The securitisation market in Switzerland is highly active and attractive for both issuers and investors. However, Switzerland has not enacted any specific securitisation legislation (for further details please see "Securitisation in Switzerland – an overview"). Therefore, securitisation transactions are subject to the general legal framework that applies to any other type of financial transaction. This article provides a short overview of several regulatory aspects to consider when setting up a securitisation transaction in Switzerland.

Supervisory authorities

A number of supervisory regulations and regulatory authorities are relevant, though not specific to, Swiss securitisation transactions. Depending on the structure of the transaction and the underlying asset category, the Financial Market Supervisory Authority (FINMA) is competent in respect of various regulatory matters, including:

  • confirming non-licensing requirements;
  • non-consolidation in bankruptcy; and
  • the non-application of anti-money laundering rules.

Further, in the context of securitisations involving assets which are subject to consumer credit law, cantonal regulators may also need to be approached. Where asset-backed securities are listed on the SIX Swiss Exchange, the SIX Exchange Regulation is competent in respect of any listing-related matters. Transactions are typically upfront and presented to and signed off by the relevant tax authorities by way of tax rulings.

Licensing requirements

Currently, Swiss law does not impose any general licensing requirements on originators, issuers or other parties typically involved in securitisation transactions. However, as a matter of Swiss capital market regulations, the principal paying agent must qualify as a Swiss bank and hold a Swiss banking licence.

Nevertheless, each securitisation structure must be carefully analysed on a case-by-case basis, particularly in light of the specific underlying assets and the business conducted by the originator, which might be subject to licensing requirements. In this respect, special purpose vehicles (SPVs) set up for securitisations are subject to the same laws and regulations that apply to all other market participants.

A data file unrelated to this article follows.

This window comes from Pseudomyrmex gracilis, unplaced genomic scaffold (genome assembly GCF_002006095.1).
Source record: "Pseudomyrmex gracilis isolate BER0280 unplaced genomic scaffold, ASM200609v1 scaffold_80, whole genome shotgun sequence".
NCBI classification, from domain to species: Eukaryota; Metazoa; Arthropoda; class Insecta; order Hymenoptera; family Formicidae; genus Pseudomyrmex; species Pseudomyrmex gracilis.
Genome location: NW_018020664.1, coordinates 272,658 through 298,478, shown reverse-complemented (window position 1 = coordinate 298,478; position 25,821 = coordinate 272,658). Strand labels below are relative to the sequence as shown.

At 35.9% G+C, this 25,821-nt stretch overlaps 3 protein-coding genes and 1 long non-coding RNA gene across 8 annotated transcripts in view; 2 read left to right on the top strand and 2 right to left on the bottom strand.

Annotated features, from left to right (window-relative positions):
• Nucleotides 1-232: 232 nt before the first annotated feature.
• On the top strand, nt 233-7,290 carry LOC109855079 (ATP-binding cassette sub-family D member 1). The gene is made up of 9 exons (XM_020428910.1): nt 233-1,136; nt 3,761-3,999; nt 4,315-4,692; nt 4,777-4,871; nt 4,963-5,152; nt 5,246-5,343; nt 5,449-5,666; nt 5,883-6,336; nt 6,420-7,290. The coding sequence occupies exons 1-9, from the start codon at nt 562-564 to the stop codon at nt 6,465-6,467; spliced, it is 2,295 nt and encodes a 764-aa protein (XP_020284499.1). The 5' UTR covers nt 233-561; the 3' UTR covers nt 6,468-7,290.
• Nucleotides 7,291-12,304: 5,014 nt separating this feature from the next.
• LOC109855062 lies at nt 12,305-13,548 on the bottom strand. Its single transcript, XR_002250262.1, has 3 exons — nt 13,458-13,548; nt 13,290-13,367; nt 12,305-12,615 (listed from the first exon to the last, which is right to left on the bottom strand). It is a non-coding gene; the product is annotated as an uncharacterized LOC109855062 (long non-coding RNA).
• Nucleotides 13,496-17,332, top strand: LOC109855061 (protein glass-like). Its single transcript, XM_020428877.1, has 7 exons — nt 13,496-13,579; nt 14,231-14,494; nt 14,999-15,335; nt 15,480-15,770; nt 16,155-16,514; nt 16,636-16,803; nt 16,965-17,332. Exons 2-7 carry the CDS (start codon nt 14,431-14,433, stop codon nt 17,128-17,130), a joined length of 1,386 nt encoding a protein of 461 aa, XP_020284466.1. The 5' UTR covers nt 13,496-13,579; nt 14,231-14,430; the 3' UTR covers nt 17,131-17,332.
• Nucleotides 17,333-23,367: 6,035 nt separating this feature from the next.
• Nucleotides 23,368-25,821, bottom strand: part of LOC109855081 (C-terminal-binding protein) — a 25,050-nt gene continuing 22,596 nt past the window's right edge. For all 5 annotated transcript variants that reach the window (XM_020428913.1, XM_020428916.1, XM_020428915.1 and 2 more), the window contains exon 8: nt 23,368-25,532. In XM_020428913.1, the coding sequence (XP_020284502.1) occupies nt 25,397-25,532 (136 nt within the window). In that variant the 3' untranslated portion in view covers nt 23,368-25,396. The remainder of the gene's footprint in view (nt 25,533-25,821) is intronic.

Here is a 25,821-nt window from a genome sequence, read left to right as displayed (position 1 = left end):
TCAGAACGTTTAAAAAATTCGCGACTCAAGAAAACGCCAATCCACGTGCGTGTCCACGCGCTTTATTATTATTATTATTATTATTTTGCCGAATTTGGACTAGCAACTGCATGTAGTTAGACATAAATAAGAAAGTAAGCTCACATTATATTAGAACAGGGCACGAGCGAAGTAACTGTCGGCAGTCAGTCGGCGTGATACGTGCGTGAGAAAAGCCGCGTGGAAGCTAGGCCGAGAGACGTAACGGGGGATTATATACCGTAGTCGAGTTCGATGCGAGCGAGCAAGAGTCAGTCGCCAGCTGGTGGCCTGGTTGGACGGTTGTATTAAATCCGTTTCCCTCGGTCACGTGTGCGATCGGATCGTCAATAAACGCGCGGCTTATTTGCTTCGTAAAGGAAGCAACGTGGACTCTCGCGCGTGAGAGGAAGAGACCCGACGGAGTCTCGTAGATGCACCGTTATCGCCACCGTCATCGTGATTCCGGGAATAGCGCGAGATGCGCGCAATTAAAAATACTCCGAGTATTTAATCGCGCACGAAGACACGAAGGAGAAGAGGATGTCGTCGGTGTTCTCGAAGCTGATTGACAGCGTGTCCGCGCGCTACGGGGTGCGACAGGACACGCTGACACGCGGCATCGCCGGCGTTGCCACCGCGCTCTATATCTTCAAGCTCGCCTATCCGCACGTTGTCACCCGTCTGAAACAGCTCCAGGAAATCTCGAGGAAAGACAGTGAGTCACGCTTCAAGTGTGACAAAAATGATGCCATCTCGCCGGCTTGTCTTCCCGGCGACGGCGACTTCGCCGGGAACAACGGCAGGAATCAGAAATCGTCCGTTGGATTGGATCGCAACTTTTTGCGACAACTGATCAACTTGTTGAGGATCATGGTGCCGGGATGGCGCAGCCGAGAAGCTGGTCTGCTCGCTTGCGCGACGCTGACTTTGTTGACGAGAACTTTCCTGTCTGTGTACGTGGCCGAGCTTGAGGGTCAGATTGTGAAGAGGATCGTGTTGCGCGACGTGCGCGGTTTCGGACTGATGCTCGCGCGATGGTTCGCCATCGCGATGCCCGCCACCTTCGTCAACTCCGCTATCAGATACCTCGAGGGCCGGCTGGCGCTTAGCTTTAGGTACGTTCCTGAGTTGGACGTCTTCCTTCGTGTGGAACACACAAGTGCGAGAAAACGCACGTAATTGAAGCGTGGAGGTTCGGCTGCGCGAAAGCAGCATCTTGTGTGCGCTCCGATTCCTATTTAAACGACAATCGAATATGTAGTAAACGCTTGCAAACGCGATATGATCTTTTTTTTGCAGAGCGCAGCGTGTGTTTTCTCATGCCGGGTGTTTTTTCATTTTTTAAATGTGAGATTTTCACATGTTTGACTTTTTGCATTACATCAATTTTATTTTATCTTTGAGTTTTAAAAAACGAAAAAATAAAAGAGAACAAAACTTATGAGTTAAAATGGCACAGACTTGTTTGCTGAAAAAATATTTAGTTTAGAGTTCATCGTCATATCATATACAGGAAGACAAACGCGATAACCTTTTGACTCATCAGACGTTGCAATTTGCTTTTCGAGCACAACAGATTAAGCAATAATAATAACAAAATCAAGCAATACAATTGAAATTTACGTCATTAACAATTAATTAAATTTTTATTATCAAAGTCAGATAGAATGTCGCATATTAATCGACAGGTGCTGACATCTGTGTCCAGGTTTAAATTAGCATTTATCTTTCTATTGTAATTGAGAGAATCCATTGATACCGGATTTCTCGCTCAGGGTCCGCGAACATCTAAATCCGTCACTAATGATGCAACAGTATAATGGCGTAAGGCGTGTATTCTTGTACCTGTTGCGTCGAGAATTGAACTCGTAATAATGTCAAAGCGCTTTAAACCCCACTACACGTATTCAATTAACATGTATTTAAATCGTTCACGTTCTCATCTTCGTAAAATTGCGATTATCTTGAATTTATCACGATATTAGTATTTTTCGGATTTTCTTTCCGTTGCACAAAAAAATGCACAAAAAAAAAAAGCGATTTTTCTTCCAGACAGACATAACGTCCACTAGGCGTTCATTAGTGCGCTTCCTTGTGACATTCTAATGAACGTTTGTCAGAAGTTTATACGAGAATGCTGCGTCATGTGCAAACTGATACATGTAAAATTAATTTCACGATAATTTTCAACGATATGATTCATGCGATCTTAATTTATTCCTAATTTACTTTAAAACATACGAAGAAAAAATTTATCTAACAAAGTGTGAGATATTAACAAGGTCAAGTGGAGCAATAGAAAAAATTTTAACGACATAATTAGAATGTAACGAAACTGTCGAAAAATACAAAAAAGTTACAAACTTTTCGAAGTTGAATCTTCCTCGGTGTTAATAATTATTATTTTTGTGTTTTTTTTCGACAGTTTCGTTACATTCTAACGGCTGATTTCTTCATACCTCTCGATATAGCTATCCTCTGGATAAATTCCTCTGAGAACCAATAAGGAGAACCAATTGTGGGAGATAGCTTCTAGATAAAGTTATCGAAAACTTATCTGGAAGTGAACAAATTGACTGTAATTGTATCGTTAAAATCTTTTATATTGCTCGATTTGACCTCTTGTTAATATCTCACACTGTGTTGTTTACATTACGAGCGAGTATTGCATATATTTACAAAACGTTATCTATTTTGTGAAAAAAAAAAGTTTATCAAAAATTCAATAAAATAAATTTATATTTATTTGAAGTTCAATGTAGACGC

For example, originators active in the consumer loan business are subject to the licensing requirements set out in the Consumer Credit Act. Therefore, it is important to structure transactions so that issuers do not require a respective licence. Issuers typically do not require a licence as a bank under the Federal Banking Act, provided that they are refinanced through the issuance of publicly placed (listed) bonds or privately placed notes. However, in the absence of any specific legislation and established case law, each structure must be carefully checked and analysed prior to its implementation in order to provide the required legal certainty on such key matters.

In addition, the new federal act on financial institutions, the Financial Institutions Act (FINIG), is expected to enter into force on 1 January 2020. As the act defines 'financial institution' quite broadly, the exact arrangement of some roles, including trustees, may require further scrutiny (Article 17 of FINIG).

Disclosure requirements